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Friday, January 9, 2009

Is Sterling Flatware a Good Investment?

We received a question recently from a visitor who is thinking about "investing in a set of sterling flatware". They are considering two different popular patterns and wanted our advice regarding which would be the best investment.

If you are thinking of buying sterling flatware purely for financial investment purposes, my advice is, "Don't do it." There are many better investment opportunities. In today's tough economic times, we hear from many people trying to sell their sterling flatware and they are all disappointed in the price they are able to sell it for.

On the other hand, if you are looking for a set of flatware to own, use and cherish, buying now could be considered an "investment" because the purchase cost will probably continue to rise. If you are looking for the best "investment" in terms of saving yourself some money, consider selecting a pattern that has a large secondary, or "used", market. For example, patterns like Gorham Buttercup or Wallace Grande Baroque would be current choices that fit this mold. If you are considering a specific pattern, look at the number of pieces available on eBay and compare that with what you find for other patterns. You often will find hundreds of pieces available for popular patterns.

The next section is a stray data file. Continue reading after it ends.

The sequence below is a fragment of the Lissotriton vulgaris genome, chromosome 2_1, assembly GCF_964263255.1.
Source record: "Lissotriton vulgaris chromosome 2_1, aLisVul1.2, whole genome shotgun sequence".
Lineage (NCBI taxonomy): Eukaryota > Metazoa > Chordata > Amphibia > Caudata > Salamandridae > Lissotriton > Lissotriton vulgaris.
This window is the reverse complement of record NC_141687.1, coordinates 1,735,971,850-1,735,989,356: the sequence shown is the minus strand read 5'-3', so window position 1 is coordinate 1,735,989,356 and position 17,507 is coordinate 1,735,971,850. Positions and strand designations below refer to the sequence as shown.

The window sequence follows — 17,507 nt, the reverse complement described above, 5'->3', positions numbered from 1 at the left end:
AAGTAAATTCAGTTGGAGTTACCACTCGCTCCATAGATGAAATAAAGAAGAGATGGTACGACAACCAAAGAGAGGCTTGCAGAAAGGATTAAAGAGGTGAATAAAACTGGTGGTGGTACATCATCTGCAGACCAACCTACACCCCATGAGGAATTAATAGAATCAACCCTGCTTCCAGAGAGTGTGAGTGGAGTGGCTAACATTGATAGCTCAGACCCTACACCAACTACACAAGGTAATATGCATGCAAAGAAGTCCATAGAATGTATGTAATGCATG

By clicking on "Comments/Questions" below, you can see posted comments and add your own questions and comments.


Pet Gates said...

I agree that buying for the financial investment is not the right reason. But, a sentimental reason is or could be.

Jogger Strollers said...

I agree with the above

Silver Snowball said...

Silver of all sorts will be a good investment but the tick, like any investment, is buying ans selling at the best price.

Anonymous said...

Who, where and when did T. DUNLAP
make coin silver?

Silver Jim said...

I found a reference to Thomas Dunlap here:

The article indicates that Dunlap pieces were made in the second half of the nineteenth century. I have found references to other pieces made by Dunlap and Parker as well as Dunlap and Baker.

I hope this helps.